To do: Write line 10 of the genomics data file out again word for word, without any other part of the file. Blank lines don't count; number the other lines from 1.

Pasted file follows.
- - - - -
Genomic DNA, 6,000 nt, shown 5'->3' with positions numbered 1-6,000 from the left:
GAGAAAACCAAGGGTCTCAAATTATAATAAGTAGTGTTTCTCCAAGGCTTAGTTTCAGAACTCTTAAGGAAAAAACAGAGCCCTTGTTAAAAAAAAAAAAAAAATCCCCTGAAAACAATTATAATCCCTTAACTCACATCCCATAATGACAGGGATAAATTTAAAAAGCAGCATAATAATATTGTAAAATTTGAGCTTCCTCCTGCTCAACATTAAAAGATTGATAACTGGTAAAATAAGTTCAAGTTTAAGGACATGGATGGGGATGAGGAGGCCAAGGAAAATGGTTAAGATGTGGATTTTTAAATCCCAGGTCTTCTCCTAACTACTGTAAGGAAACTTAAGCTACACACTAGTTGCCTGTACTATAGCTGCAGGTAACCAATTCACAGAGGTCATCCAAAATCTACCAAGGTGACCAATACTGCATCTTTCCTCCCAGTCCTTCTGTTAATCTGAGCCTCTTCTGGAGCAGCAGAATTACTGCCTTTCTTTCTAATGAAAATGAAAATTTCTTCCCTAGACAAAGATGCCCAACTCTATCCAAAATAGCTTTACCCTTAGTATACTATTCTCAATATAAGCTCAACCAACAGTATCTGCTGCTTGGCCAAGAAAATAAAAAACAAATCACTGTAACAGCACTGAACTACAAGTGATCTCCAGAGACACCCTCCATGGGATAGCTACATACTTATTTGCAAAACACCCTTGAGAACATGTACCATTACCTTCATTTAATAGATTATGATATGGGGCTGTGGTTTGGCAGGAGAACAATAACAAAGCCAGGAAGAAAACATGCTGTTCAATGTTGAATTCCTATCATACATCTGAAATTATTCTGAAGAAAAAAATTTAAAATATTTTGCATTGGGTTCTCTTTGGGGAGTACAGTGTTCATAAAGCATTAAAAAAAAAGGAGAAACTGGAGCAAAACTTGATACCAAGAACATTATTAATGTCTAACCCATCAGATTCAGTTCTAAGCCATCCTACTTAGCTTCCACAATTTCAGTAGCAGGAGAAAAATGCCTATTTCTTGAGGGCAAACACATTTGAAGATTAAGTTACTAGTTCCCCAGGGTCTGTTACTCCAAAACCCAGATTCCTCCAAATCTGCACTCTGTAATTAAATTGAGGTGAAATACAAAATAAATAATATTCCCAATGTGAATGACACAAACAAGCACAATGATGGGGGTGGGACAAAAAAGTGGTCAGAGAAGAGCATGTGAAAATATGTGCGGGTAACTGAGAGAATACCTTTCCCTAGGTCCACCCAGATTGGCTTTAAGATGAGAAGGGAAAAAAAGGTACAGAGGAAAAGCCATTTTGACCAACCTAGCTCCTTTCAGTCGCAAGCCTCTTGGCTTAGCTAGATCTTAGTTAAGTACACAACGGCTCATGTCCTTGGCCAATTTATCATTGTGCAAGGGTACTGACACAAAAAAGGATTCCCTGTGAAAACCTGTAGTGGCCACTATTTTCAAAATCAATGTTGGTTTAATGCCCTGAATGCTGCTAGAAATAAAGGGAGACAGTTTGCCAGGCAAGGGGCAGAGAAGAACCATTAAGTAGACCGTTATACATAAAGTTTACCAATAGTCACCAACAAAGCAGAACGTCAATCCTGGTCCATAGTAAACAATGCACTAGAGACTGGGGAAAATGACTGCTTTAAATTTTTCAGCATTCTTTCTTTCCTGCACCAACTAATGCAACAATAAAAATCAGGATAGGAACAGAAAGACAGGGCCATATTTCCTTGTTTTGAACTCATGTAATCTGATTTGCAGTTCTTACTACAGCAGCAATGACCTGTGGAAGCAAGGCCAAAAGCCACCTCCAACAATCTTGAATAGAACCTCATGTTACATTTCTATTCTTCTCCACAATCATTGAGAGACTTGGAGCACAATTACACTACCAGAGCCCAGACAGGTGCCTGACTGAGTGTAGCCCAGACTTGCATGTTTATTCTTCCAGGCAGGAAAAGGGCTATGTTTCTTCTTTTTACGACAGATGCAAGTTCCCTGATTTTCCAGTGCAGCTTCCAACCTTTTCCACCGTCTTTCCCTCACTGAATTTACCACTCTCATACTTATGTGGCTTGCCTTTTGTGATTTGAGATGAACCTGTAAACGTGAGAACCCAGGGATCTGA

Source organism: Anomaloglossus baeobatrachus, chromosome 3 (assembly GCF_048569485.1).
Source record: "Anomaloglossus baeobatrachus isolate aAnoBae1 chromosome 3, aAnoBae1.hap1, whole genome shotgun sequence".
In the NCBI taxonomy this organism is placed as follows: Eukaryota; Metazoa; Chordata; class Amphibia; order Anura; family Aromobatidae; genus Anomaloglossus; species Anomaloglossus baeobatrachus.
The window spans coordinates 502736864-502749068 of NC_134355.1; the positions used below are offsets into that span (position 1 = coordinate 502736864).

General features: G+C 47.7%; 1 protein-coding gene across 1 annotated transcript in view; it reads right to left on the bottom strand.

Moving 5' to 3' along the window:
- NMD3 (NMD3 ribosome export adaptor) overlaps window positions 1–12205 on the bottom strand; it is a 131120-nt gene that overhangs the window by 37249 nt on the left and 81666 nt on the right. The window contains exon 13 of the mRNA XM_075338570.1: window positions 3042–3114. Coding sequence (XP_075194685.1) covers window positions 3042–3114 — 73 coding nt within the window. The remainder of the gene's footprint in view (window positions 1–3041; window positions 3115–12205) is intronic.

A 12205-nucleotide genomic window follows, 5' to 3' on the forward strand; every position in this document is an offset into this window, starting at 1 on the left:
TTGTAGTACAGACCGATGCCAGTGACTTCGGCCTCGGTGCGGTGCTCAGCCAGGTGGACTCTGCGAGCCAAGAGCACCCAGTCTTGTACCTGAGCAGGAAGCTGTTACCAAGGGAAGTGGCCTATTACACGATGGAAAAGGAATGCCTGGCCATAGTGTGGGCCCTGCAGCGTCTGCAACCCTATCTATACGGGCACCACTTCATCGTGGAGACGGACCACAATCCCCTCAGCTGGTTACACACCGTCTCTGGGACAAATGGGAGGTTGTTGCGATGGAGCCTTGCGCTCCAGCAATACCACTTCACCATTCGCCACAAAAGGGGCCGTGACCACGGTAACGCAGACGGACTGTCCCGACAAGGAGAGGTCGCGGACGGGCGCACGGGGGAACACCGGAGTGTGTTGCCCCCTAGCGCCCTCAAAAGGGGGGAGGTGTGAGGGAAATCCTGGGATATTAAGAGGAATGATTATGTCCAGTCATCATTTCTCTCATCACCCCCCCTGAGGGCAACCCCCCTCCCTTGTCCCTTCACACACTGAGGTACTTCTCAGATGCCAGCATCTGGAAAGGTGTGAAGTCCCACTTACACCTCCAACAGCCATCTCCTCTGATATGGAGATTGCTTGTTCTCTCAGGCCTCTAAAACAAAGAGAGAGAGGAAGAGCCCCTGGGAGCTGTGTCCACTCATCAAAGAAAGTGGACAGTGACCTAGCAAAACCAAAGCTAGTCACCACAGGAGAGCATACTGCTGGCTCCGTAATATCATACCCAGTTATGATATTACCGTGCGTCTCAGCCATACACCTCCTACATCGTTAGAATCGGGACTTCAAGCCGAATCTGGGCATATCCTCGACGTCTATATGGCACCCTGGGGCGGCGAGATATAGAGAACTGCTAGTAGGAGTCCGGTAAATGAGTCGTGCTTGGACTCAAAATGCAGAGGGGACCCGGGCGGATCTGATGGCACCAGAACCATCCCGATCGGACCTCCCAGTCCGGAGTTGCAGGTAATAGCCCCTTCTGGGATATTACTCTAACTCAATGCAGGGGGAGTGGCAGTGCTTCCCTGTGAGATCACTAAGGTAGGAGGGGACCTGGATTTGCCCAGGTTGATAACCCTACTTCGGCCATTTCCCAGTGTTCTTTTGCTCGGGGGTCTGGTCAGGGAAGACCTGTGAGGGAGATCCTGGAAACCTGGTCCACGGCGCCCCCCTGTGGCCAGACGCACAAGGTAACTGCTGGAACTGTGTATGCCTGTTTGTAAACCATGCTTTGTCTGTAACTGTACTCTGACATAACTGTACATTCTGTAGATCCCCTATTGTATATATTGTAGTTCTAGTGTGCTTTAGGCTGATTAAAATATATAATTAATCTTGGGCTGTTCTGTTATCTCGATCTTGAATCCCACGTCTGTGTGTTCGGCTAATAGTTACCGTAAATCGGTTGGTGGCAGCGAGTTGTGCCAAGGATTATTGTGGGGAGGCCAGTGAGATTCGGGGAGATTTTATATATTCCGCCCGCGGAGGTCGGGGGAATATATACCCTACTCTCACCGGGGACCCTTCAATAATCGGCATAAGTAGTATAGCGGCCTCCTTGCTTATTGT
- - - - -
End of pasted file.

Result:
A 12205-nucleotide genomic window follows, 5' to 3' on the forward strand; every position in this document is an offset into this window, starting at 1 on the left: